chatApp :: WebSocketsT Handler ()
chatApp = do
    sendTextData ("Welcome to the chat server, please enter your name." :: Text)
    name <- receiveData
    sendTextData $ "Welcome, " <> name
    App writeChan <- getYesod
    readChan <- atomically $ do
        writeTChan writeChan $ name <> " has joined the chat"
        dupTChan writeChan
        (forever $ atomically (readTChan readChan) >>= sendTextData)
        (sourceWS $$ mapM_C (\msg ->
            atomically $ writeTChan writeChan $ name <> ": " <> msg))

sendTextData and receiveData are the core functions. There's also a conduit-based API using sourceWS and sinkWSText, as well as some convenience asynchronous helpers (race and concurrently). But more interesting is the integration with the existing handler infrastructure:

getHomeR :: Handler Html
getHomeR = do
    webSockets chatApp
    defaultLayout ...

The webSockets function takes a WebSockets application and tries to run it. If the client sent a WebSockets request, then the app will be run, and no further Handler actions will be taken. Otherwise, normal operations will continue. (You can see the full chat example in the Github repo.)

As this is a first release, things are still evolving, so it's not a good idea to base your entire app off of this yet. But if you've been interested in playing with WebSockets, now's a good time to get started. If you end up working on anything, please let me know!


This is actually the project that kicked off my endeavors into responseRaw in the first place. I wanted to add support for reverse proxying WebSockets requests, and initially did so without WAI support using settingsIntercept. But the entire approach felt like a hack. Now with responseRaw support, all users of http-reverse-proxy automatically get WebSockets support. (This includes yesod devel and keter, by the way.)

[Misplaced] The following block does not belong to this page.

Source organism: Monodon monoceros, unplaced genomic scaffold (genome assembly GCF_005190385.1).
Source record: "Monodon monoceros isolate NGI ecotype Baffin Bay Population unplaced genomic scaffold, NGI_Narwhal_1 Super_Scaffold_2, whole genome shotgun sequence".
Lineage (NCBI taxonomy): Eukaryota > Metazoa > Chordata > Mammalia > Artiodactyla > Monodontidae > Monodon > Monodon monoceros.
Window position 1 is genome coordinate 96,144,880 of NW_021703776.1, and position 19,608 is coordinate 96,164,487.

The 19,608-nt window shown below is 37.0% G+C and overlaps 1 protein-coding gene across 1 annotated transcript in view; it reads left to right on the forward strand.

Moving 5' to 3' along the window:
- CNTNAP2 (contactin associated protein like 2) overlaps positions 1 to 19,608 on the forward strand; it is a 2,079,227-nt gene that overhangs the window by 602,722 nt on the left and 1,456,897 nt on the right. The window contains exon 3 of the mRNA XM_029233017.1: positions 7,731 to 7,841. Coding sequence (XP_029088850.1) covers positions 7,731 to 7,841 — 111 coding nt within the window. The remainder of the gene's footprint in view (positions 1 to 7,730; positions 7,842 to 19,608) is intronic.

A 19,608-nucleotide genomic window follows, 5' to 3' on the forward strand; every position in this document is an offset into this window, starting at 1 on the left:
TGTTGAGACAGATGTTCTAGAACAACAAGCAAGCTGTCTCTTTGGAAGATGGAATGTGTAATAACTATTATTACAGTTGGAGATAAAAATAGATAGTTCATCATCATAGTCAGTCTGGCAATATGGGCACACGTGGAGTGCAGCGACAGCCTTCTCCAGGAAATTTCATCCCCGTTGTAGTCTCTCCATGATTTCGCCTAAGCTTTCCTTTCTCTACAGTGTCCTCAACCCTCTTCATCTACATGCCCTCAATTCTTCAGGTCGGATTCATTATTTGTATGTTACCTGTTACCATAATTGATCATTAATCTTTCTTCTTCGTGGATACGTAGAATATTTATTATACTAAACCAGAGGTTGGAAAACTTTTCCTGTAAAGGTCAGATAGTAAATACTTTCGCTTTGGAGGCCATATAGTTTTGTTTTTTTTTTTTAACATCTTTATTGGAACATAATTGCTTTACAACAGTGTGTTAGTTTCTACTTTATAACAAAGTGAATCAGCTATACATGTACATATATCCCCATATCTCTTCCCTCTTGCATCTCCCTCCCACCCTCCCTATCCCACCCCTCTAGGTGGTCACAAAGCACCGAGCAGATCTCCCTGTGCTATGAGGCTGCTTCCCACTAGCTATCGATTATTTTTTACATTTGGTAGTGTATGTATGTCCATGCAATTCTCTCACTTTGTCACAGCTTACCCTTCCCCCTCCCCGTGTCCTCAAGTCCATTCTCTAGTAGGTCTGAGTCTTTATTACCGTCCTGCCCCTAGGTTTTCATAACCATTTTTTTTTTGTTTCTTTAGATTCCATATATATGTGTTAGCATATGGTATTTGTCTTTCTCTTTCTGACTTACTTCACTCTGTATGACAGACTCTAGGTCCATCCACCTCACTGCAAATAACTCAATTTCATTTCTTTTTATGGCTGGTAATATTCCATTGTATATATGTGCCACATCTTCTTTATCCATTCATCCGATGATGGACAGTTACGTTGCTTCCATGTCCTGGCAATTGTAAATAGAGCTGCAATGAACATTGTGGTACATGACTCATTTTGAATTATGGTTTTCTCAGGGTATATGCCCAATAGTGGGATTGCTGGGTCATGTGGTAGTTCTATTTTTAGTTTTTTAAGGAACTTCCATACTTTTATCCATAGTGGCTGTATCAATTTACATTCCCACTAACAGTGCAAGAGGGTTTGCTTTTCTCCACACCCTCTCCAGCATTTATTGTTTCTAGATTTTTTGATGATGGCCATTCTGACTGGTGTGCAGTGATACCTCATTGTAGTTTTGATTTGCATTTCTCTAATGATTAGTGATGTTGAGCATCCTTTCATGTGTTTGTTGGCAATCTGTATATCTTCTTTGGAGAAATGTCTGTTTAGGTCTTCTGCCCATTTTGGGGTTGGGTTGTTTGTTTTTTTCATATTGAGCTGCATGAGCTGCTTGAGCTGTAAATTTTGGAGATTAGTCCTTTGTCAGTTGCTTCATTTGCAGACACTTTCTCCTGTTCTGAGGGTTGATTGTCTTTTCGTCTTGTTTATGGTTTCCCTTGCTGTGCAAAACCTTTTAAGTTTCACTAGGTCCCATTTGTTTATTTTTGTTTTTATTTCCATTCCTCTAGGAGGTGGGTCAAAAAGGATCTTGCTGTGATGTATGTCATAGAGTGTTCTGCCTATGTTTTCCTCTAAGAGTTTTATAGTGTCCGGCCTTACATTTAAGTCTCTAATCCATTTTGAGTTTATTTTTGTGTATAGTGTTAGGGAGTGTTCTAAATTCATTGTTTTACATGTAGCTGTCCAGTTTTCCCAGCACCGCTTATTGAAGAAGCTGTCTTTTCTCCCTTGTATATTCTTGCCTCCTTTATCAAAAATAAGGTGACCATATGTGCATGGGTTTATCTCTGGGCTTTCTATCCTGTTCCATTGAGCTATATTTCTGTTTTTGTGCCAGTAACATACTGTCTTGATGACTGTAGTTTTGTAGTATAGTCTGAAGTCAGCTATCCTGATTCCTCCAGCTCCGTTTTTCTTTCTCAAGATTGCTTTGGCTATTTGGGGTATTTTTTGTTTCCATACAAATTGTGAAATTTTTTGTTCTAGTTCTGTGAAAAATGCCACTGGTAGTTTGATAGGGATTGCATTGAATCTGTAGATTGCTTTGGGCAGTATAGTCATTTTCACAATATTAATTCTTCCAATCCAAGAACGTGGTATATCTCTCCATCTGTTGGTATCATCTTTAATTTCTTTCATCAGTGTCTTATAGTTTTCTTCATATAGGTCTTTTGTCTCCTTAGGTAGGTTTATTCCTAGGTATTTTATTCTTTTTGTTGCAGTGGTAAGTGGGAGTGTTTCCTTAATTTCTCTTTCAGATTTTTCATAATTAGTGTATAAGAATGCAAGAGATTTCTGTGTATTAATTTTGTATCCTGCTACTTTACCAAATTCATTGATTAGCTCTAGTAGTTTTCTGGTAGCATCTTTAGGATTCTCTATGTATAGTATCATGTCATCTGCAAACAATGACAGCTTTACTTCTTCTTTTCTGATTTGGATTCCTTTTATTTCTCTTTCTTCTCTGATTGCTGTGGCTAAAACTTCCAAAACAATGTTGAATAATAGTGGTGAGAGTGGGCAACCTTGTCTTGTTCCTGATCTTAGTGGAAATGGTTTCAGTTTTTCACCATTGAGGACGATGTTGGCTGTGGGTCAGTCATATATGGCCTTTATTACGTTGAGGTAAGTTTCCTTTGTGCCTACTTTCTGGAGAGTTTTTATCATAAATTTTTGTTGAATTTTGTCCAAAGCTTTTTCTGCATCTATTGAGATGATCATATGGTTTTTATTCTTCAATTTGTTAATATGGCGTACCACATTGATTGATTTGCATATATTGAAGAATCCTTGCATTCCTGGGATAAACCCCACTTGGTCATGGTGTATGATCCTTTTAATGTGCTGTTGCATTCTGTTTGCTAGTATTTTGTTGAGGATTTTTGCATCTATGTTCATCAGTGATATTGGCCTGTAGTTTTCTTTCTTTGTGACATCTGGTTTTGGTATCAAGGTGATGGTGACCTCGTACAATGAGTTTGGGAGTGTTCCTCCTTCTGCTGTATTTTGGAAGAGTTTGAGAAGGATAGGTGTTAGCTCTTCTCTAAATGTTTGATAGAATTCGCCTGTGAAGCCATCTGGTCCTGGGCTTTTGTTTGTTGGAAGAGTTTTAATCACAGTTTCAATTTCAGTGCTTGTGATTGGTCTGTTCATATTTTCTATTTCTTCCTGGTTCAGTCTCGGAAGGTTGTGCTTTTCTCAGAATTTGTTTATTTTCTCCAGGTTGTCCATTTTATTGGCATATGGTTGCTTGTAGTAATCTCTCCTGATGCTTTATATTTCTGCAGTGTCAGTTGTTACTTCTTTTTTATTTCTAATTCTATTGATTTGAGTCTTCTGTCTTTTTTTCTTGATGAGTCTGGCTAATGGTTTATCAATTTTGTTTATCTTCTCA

I also put together an experimental forward proxy server a few weeks ago, and responseRaw made that nicer too.

Additional change: settings

Kazu and I changed a few settings since Warp 2.0, which required a major version bump. We didn't like that the 2.0 settings infrastructure required a major version bump for minor tweaks to settings, so we've introduced a new system for modifying Warp settings. You still start with the defaultSettings value, but to modify, for example, the port, you use the new setter function:

setPort 8080 defaultSettings

The old record-based accessors have been deprecated. In a future release, we'll be moving them entirely to an internal module.

The concrete settings change was providing the socket address to the onOpen and onClose settings. This allows you to write logging functions when connections are opened and closed, and indicate where the connections come from. In addition, you can inspect the SockAddr in onOpen and reject a connection immediately. Previously, this needed to be done from the application itself, which meant that more processing was performed before terminating the connection. onOpen/onClose.